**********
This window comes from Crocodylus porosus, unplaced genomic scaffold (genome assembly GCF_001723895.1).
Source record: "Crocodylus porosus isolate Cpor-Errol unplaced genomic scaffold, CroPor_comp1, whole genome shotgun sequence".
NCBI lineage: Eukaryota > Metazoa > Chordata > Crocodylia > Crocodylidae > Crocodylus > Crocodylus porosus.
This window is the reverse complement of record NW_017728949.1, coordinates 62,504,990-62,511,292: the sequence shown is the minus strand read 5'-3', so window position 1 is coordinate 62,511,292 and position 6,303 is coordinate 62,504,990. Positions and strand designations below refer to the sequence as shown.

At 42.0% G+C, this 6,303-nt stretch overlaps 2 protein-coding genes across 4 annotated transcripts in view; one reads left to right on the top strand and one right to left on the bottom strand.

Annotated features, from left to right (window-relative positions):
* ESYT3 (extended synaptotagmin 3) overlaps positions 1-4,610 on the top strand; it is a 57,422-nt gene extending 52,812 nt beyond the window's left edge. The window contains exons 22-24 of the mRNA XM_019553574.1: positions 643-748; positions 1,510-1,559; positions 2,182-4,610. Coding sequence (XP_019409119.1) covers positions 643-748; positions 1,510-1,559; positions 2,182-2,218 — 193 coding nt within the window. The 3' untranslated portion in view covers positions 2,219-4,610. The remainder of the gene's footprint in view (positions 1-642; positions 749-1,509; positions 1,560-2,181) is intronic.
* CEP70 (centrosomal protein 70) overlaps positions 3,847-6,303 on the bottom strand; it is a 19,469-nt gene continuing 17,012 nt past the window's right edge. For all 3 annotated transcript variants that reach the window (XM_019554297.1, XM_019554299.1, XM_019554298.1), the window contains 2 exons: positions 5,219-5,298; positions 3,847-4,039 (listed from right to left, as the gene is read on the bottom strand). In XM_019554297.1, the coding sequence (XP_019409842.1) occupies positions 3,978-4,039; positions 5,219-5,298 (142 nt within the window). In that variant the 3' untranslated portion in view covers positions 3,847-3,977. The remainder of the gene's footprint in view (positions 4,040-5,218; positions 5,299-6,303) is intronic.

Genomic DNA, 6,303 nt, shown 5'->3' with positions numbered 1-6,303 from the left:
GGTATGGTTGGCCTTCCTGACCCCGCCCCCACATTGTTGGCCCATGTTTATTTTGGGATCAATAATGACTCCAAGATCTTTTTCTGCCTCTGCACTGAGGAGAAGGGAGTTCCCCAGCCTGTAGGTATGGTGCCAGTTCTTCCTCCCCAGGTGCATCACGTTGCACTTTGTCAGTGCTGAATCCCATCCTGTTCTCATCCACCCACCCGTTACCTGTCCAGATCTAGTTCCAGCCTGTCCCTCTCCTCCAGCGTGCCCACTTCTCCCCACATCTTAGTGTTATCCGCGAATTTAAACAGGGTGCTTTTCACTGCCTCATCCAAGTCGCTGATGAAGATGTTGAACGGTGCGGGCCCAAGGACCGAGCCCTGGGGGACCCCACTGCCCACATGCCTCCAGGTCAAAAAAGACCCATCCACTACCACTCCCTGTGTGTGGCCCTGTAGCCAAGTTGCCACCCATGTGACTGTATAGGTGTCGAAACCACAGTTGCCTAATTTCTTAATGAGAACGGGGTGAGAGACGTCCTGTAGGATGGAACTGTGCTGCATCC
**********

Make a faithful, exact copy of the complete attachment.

This window comes from Crocodylus porosus, unplaced genomic scaffold (genome assembly GCF_001723895.1).
Source record: "Crocodylus porosus isolate Cpor-Errol unplaced genomic scaffold, CroPor_comp1, whole genome shotgun sequence".
NCBI lineage: Eukaryota > Metazoa > Chordata > Crocodylia > Crocodylidae > Crocodylus > Crocodylus porosus.
This window is the reverse complement of record NW_017728949.1, coordinates 62,504,990-62,511,292: the sequence shown is the minus strand read 5'-3', so window position 1 is coordinate 62,511,292 and position 6,303 is coordinate 62,504,990. Positions and strand designations below refer to the sequence as shown.

At 42.0% G+C, this 6,303-nt stretch overlaps 2 protein-coding genes across 4 annotated transcripts in view; one reads left to right on the top strand and one right to left on the bottom strand.

Annotated features, from left to right (window-relative positions):
* ESYT3 (extended synaptotagmin 3) overlaps positions 1-4,610 on the top strand; it is a 57,422-nt gene extending 52,812 nt beyond the window's left edge. The window contains exons 22-24 of the mRNA XM_019553574.1: positions 643-748; positions 1,510-1,559; positions 2,182-4,610. Coding sequence (XP_019409119.1) covers positions 643-748; positions 1,510-1,559; positions 2,182-2,218 — 193 coding nt within the window. The 3' untranslated portion in view covers positions 2,219-4,610. The remainder of the gene's footprint in view (positions 1-642; positions 749-1,509; positions 1,560-2,181) is intronic.
* CEP70 (centrosomal protein 70) overlaps positions 3,847-6,303 on the bottom strand; it is a 19,469-nt gene continuing 17,012 nt past the window's right edge. For all 3 annotated transcript variants that reach the window (XM_019554297.1, XM_019554299.1, XM_019554298.1), the window contains 2 exons: positions 5,219-5,298; positions 3,847-4,039 (listed from right to left, as the gene is read on the bottom strand). In XM_019554297.1, the coding sequence (XP_019409842.1) occupies positions 3,978-4,039; positions 5,219-5,298 (142 nt within the window). In that variant the 3' untranslated portion in view covers positions 3,847-3,977. The remainder of the gene's footprint in view (positions 4,040-5,218; positions 5,299-6,303) is intronic.

Genomic DNA, 6,303 nt, shown 5'->3' with positions numbered 1-6,303 from the left:
GGTATGGTTGGCCTTCCTGACCCCGCCCCCACATTGTTGGCCCATGTTTATTTTGGGATCAATAATGACTCCAAGATCTTTTTCTGCCTCTGCACTGAGGAGAAGGGAGTTCCCCAGCCTGTAGGTATGGTGCCAGTTCTTCCTCCCCAGGTGCATCACGTTGCACTTTGTCAGTGCTGAATCCCATCCTGTTCTCATCCACCCACCCGTTACCTGTCCAGATCTAGTTCCAGCCTGTCCCTCTCCTCCAGCGTGCCCACTTCTCCCCACATCTTAGTGTTATCCGCGAATTTAAACAGGGTGCTTTTCACTGCCTCATCCAAGTCGCTGATGAAGATGTTGAACGGTGCGGGCCCAAGGACCGAGCCCTGGGGGACCCCACTGCCCACATGCCTCCAGGTCAAAAAAGACCCATCCACTACCACTCCCTGTGTGTGGCCCTGTAGCCAAGTTGCCACCCATGTGACTGTATAGGTGTCGAAACCACAGTTGCCTAATTTCTTAATGAGAACGGGGTGAGAGACGTCCTGTAGGATGGAACTGTGCTGCATCC